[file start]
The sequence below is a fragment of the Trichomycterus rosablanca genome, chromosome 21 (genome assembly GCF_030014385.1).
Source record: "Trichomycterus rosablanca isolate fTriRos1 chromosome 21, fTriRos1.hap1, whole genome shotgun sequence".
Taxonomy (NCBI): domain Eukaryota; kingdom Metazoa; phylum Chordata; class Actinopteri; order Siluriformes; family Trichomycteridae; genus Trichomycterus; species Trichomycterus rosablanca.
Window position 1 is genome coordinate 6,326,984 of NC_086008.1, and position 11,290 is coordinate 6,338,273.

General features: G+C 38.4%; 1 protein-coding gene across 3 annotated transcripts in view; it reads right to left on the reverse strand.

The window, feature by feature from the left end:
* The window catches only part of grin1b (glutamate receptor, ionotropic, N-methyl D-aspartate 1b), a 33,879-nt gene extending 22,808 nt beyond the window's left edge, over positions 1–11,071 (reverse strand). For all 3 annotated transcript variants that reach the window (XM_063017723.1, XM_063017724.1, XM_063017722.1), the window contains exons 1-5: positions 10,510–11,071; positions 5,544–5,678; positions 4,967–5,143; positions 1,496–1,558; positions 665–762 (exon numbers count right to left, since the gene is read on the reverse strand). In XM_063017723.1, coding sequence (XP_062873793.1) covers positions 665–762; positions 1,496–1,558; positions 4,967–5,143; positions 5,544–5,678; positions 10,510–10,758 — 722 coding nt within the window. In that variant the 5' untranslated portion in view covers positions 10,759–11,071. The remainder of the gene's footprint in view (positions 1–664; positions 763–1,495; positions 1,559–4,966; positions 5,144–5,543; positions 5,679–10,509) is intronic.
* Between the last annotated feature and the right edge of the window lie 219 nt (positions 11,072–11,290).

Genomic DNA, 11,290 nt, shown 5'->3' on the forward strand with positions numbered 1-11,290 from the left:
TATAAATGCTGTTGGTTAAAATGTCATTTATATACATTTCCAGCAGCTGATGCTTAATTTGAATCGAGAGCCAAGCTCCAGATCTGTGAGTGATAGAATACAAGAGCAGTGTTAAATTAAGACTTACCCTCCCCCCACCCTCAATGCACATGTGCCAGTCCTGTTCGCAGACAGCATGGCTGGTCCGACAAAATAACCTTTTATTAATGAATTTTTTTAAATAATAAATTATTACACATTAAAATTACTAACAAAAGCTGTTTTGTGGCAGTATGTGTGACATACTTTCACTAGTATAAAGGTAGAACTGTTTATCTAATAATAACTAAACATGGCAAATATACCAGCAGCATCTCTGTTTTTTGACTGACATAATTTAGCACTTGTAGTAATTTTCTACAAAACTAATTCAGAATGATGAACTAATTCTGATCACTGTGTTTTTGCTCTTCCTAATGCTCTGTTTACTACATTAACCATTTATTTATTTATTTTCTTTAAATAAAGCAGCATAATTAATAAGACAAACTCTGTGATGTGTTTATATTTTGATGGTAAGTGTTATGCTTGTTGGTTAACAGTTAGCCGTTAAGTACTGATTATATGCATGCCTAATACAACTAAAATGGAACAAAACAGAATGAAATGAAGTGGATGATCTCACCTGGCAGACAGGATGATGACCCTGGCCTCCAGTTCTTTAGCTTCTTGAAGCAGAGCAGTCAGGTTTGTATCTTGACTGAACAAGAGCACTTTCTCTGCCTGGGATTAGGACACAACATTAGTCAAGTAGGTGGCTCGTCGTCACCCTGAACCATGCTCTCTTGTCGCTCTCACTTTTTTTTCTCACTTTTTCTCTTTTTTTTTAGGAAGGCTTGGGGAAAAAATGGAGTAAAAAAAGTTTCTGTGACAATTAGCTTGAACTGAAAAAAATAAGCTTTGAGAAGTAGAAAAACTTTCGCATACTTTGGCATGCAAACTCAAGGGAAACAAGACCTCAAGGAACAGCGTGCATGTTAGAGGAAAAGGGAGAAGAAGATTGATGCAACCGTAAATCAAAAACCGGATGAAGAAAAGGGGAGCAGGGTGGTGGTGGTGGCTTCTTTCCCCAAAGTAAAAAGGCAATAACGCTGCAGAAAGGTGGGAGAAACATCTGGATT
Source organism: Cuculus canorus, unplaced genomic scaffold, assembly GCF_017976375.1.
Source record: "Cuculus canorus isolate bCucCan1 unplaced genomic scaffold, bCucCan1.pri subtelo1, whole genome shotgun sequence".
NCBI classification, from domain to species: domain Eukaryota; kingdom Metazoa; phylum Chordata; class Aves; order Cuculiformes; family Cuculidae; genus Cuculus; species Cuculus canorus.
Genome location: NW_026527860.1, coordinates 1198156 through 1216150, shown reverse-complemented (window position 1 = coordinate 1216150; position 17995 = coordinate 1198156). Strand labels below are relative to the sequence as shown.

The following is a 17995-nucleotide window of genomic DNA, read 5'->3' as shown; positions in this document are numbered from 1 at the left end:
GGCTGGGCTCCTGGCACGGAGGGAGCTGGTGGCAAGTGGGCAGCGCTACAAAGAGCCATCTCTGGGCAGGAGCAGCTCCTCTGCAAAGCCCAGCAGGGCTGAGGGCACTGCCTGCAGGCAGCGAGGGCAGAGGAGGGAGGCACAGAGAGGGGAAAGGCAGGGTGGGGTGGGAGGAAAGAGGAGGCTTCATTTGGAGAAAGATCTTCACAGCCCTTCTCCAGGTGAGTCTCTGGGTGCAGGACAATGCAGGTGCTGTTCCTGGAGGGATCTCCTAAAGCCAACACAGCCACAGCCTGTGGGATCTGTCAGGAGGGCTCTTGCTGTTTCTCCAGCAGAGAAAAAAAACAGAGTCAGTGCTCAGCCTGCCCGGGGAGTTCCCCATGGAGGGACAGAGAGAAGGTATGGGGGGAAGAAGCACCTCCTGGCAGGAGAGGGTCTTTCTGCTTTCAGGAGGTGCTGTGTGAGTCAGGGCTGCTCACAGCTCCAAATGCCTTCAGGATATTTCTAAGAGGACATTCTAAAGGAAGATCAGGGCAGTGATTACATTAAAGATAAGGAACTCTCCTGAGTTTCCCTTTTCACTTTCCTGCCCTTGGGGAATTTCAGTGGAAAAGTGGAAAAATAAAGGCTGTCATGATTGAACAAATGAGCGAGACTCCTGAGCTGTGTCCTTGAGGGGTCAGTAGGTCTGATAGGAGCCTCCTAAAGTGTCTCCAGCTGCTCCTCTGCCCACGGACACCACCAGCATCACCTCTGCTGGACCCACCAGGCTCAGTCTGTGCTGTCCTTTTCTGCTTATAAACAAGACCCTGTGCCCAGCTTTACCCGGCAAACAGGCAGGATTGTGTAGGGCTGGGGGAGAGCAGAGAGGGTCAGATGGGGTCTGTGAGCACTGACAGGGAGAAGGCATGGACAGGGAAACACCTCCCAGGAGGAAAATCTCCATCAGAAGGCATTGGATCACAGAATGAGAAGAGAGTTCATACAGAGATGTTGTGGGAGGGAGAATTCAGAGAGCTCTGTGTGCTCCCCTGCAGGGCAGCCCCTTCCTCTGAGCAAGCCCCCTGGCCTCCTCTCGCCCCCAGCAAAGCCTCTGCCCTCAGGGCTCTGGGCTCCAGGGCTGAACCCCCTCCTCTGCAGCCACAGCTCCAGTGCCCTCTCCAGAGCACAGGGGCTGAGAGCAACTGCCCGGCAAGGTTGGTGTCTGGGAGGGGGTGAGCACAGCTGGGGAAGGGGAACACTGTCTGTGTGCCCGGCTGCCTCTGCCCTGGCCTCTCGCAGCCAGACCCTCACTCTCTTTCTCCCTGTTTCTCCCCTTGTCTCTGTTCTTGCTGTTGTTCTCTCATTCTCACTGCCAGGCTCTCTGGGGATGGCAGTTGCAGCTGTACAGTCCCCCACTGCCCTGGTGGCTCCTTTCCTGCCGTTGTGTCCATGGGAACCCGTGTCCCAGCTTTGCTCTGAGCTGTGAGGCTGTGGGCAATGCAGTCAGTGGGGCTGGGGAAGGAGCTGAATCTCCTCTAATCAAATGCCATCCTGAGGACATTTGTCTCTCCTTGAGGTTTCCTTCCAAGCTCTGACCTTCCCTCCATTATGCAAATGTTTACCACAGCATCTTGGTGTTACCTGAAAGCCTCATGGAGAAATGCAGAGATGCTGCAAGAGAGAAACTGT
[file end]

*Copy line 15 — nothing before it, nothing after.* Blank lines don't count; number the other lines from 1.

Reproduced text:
The following is a 17995-nucleotide window of genomic DNA, read 5'->3' as shown; positions in this document are numbered from 1 at the left end: